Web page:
What happened to the last known witches in the UK and the librarian who disappeared trying to uncover their story? This is the mystery visitors to Devon’s library service are invited to unravel in a new book-themed escape room called Lost Librarian. It blends technology and creativity to enhance the library service’s traditional offering of literature, information and storytelling to reach new audiences.
The project is part of a mission by Libraries Unlimited, a charity formed in 2016, to attract new visitors and reconnect with existing ones, with an open call for artists to pitch playful ways to bring libraries to life. The brainchild of designer Lizzie Johnson, creative technologist Kyle Hirani and writer Matt Gibbs, the escape room gives visitors 60 minutes to solve 10 interactive puzzle books, which are enhanced with movement and touch sensors. Each book uncovers more of the story of what happened to the last three Exeter witches.
The original idea was to spread 23 puzzle books across the floors of the libraries to encourage visitors to explore, but when Covid-19 hit, the organisers felt that the escape room format would be a good way to better control the experience.
Daniel Clark, creative director of Evolve, the arm of Libraries Unlimited that programmes its events, believes that people are “hungry for experiences” following the pandemic. “We’ve all been stuck in our homes, so a fun, playful experience for the family feels like a winner,” he said. “The escape room format is so popular right now and we are amazed by the creative team that has managed to breathe new life into this way of working and tie it into the many things that people love and know about their libraries.”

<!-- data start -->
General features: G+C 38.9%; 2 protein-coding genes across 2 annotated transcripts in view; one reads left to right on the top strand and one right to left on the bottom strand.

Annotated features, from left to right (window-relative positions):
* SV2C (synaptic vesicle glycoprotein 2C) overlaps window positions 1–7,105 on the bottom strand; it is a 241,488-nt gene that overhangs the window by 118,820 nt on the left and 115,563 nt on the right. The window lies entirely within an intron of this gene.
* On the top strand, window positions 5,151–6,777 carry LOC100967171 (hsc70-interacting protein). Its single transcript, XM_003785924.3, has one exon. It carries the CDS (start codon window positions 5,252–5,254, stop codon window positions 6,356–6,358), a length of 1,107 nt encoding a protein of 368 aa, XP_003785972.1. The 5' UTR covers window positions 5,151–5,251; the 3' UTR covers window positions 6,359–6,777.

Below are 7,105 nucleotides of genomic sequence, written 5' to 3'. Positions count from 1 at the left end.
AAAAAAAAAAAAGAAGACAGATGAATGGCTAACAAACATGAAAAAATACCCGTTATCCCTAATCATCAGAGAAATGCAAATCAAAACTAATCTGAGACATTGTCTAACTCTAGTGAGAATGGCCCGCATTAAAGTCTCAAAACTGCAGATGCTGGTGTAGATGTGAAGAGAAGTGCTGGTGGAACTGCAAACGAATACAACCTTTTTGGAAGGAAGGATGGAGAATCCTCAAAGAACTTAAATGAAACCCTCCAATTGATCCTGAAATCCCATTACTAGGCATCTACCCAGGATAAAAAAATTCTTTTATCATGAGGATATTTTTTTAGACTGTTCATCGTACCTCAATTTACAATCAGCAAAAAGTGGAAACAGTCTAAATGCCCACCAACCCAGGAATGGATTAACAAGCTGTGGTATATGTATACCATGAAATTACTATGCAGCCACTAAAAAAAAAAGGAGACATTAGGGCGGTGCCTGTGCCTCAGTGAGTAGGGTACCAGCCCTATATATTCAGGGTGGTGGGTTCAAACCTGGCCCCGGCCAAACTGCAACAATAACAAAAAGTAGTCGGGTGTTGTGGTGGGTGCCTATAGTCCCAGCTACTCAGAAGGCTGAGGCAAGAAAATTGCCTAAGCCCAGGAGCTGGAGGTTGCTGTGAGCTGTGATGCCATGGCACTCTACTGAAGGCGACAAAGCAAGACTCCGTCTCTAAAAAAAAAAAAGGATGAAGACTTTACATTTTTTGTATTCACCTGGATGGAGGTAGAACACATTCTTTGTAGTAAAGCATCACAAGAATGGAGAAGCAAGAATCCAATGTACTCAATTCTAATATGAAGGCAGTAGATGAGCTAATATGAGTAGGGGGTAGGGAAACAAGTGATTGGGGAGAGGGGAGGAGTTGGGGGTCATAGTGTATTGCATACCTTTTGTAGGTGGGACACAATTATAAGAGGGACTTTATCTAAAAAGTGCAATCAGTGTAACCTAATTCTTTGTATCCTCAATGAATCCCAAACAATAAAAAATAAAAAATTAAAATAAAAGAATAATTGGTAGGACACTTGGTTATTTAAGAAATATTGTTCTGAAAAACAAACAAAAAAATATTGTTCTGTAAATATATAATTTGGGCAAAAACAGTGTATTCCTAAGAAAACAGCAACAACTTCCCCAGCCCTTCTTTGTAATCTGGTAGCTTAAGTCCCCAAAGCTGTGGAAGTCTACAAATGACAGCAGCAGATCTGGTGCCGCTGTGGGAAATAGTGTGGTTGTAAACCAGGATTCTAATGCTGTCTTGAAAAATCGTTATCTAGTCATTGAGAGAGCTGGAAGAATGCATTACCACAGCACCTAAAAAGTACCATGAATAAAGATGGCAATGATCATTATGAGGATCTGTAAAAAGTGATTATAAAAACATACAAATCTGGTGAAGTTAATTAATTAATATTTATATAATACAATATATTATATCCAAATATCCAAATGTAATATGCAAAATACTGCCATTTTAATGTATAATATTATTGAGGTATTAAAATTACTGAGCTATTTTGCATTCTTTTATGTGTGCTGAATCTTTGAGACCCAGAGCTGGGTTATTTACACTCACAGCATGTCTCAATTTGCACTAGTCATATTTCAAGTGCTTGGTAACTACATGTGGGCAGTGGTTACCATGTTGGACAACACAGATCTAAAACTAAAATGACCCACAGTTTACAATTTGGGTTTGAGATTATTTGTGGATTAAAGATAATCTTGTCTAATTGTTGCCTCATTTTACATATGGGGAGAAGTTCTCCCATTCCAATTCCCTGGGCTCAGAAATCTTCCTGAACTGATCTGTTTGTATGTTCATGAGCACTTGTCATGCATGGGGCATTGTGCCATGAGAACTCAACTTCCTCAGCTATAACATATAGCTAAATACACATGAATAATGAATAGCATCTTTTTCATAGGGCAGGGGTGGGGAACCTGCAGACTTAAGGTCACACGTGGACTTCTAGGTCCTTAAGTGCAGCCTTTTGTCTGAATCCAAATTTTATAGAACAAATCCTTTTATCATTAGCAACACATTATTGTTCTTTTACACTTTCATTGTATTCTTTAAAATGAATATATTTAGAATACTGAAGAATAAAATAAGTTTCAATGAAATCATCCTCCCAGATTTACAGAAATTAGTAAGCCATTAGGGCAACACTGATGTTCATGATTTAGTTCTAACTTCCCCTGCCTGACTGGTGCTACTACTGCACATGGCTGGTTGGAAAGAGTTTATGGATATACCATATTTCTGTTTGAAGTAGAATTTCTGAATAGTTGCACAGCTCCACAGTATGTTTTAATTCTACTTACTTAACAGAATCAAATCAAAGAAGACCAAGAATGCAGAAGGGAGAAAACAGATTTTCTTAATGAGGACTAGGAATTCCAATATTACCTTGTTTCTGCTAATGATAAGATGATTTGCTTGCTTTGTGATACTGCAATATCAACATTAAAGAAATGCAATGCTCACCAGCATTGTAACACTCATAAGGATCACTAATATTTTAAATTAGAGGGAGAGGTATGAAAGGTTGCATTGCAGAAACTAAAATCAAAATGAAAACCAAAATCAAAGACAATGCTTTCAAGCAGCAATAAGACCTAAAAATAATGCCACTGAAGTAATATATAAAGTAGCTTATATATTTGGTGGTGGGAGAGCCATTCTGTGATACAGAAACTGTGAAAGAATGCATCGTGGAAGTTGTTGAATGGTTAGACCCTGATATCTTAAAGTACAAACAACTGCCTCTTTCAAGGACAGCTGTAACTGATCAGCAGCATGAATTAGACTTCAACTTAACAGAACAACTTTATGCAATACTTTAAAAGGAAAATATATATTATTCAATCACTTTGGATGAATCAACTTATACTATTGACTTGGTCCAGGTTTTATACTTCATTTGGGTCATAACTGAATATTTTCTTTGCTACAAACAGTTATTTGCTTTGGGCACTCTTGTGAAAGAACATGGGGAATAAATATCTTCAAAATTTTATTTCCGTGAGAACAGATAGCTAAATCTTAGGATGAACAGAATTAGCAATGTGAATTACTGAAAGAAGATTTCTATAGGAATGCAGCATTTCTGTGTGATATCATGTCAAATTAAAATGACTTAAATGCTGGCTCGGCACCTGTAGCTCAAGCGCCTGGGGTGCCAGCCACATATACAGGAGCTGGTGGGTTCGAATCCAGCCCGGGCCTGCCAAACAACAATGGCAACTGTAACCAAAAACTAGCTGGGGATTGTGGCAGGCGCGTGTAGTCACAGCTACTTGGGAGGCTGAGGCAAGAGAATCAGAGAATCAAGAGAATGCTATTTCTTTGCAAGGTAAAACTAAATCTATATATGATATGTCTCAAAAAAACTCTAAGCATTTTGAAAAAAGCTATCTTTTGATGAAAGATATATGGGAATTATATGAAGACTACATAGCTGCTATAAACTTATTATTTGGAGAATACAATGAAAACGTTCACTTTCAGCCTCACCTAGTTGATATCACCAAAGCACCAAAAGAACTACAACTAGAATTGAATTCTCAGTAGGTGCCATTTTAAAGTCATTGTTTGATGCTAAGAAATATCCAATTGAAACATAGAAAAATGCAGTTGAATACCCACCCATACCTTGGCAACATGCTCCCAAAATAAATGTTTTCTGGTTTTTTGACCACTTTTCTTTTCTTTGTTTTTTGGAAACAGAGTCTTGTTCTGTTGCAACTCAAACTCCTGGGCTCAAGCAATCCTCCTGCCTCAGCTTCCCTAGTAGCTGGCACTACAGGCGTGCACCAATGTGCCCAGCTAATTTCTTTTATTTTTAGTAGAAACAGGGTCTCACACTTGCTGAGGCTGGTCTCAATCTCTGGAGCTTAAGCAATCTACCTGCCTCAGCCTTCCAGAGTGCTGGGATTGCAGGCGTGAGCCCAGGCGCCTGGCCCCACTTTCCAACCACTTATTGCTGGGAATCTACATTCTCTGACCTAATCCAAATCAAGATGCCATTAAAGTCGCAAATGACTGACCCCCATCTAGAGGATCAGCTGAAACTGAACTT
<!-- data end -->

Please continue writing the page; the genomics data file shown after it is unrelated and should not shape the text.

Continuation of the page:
Libraries Unlimited hopes that by introducing new and vibrant experiences that enhance the libraries’ traditional offering, it will be able to change the perceptions of libraries and open them up to new visitors. “Audience feedback has been brilliant, with 100% of people saying they loved the experience and many saying it’s inspired them to join their local library,” Clark added.
The best way to develop and implement innovative ideas is to consult and engage with artists, the team said. “Creating open calls and giving them time and space—and a little money—for development is essential,” Clarke added. “We try to get artists to spend time in our library spaces, collaborating with communities and staff to get the best results. We’ve been fortunate enough to have a lot of support from Arts Council England, which has given us support to make this work happen and enabled us to have a dedicated creative team as part of our core libraries team.”
As well as collaborating with artists, Evolve ran many focus groups with young people to test the experience and get their feedback, which “proved invaluable” for the creative team, Clark added. In October and November, the escape room will tour Cullompton, Tavistock and Okehampton, and then three further Devon Libraries in February and March.
For further details, visit librariesevolve.org.uk.
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